Beginning with an apology.
This anecdote was told to me at a party more than thirty years ago, and I no longer recall it word-for-word. If I had known I’d be writing a blog someday, I’d have written it down when I got home. Or, more likely, jotted it down on a cocktail napkin. And then inadvertently used the napkin, smearing “jot-down” ink all over my face.
The thing is, it’s a wonderful story, and even a fractured version seems to me worth retelling.
The tale, set in the halcyon days when the studios controlled the movie business, is attributed to Samuel Goldwyn, the middle moniker in famed MGM Studio’s Metro-Goldwyn-Mayer. On second thought, maybe the story’s about Mayer. Does anybody care? I don’t. I know it’s not Metro. There are no stories about Metro. I don’t even know if Metro is a person. It could be the French subway. Although why Goldwyn and Mayer would partner up with a French subway is beyond my comprehension.
Anyway, this massively successful studio boss is at some gathering, and, demonstrating that this is a perennial rather than a contemporary concern, a party guest is berating him for the dismal quality of his company’s pictures. Frothy. Mindless. Juvenile. A waste of time.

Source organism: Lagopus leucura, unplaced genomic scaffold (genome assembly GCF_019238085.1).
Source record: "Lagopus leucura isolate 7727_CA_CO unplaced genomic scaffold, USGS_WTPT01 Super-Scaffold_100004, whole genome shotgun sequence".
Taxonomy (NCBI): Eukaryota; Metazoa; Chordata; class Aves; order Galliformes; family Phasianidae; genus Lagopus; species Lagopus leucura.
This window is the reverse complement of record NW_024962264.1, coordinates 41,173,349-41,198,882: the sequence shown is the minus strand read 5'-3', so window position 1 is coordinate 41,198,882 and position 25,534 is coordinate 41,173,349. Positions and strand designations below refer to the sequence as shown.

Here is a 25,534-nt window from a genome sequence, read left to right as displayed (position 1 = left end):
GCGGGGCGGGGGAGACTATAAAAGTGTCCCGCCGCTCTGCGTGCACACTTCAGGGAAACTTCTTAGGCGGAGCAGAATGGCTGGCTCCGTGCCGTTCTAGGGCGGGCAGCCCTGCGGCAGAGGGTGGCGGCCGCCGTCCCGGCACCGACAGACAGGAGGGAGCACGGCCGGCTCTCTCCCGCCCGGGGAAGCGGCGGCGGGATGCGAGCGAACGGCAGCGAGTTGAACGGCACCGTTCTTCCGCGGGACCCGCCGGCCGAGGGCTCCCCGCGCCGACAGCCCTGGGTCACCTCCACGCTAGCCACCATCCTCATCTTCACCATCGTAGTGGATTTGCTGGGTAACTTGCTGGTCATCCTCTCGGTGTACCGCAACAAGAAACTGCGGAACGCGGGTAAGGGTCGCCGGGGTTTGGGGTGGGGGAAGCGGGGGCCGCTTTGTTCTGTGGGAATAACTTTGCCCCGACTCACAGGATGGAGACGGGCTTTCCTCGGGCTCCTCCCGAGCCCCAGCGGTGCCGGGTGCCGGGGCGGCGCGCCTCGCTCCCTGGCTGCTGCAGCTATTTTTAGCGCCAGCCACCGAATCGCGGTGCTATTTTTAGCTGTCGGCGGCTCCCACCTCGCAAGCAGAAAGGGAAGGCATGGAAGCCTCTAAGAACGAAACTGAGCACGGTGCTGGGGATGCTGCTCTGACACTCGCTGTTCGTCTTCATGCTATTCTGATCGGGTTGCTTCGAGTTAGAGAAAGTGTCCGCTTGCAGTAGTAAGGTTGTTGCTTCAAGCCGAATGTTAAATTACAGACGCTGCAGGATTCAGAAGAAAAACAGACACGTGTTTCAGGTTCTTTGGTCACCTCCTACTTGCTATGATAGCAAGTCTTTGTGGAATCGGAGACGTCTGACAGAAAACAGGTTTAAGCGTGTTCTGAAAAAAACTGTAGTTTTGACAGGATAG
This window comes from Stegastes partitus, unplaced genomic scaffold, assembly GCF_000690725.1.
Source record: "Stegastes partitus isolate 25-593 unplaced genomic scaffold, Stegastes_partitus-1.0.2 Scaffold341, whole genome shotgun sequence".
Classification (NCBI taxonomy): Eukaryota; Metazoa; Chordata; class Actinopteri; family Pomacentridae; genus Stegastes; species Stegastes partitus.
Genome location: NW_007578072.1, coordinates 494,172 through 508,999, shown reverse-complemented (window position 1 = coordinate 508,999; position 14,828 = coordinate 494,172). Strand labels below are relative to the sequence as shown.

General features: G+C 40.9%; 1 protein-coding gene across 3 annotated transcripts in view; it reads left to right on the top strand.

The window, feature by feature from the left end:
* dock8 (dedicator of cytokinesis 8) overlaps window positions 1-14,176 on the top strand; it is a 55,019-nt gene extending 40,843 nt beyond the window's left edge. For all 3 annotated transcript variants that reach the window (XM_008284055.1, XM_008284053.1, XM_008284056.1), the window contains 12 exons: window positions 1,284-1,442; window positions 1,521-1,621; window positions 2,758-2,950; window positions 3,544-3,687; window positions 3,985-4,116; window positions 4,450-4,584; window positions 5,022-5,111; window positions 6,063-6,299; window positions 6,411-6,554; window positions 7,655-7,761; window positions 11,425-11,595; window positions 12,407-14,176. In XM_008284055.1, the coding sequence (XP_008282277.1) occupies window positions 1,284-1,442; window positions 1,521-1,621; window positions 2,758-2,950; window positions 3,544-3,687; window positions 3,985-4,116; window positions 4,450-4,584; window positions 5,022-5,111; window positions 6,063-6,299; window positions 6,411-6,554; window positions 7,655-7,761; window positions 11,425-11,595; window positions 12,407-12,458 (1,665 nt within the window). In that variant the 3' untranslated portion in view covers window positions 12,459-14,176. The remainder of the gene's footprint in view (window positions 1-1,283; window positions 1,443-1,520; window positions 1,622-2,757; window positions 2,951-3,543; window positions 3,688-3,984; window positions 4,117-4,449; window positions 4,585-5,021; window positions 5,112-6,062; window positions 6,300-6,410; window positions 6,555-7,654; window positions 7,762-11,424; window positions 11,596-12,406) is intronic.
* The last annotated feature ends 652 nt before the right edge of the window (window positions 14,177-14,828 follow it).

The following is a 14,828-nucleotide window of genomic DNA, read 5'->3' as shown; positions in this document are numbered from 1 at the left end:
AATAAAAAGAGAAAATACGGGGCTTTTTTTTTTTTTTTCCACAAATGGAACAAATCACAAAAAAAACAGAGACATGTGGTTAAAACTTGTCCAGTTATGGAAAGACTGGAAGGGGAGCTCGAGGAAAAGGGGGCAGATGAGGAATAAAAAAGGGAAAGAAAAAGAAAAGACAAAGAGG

The studio boss listens patiently, and then says,
STUDIO BOSS: “Tell me something. Our studio makes two hundred movies per annum. Would you say that twenty per cent of those movies are worthwhile?”
STUDIO BOSS: “Okay, then. Out of the two hundred movies we put out, would you say that ten per cent of those movies are worthwhile?”
STUDIO BOSS: “How about five percent? Would you say five percent of the movies we produce are worthwhile?”
STUDIO BOSS: “All right. Now be fair. Of those two hundred the pictures we make a year, would you say we make at least one picture you would consider to be worthwhile?”
“Okay, I will grant you that. Of the two hundred movies, I admit you make one movie a year that’s worthwhile.”
STUDIO BOSS: (SMILING PATERNALISTICALLY) “We don’t have to.”